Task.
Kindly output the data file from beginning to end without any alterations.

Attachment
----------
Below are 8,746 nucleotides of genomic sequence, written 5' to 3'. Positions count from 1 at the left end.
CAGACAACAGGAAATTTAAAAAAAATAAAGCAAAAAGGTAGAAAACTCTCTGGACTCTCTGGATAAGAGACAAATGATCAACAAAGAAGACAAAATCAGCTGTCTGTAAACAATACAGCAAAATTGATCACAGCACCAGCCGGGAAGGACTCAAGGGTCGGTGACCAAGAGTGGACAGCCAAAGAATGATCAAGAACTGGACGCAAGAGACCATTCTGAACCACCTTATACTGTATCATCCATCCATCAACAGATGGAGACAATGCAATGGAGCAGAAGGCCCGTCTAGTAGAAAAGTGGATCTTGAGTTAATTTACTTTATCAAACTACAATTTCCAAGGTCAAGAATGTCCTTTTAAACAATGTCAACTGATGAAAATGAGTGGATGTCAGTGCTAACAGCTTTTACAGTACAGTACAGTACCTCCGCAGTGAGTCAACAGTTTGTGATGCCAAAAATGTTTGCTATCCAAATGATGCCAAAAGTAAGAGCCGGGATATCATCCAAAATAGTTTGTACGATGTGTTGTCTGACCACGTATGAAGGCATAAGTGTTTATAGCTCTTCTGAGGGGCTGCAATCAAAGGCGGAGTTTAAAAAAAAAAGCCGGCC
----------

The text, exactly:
Below are 8,746 nucleotides of genomic sequence, written 5' to 3'. Positions count from 1 at the left end.
CAGACAACAGGAAATTTAAAAAAAATAAAGCAAAAAGGTAGAAAACTCTCTGGACTCTCTGGATAAGAGACAAATGATCAACAAAGAAGACAAAATCAGCTGTCTGTAAACAATACAGCAAAATTGATCACAGCACCAGCCGGGAAGGACTCAAGGGTCGGTGACCAAGAGTGGACAGCCAAAGAATGATCAAGAACTGGACGCAAGAGACCATTCTGAACCACCTTATACTGTATCATCCATCCATCAACAGATGGAGACAATGCAATGGAGCAGAAGGCCCGTCTAGTAGAAAAGTGGATCTTGAGTTAATTTACTTTATCAAACTACAATTTCCAAGGTCAAGAATGTCCTTTTAAACAATGTCAACTGATGAAAATGAGTGGATGTCAGTGCTAACAGCTTTTACAGTACAGTACAGTACCTCCGCAGTGAGTCAACAGTTTGTGATGCCAAAAATGTTTGCTATCCAAATGATGCCAAAAGTAAGAGCCGGGATATCATCCAAAATAGTTTGTACGATGTGTTGTCTGACCACGTATGAAGGCATAAGTGTTTATAGCTCTTCTGAGGGGCTGCAATCAAAGGCGGAGTTTAAAAAAAAAAGCCGGCC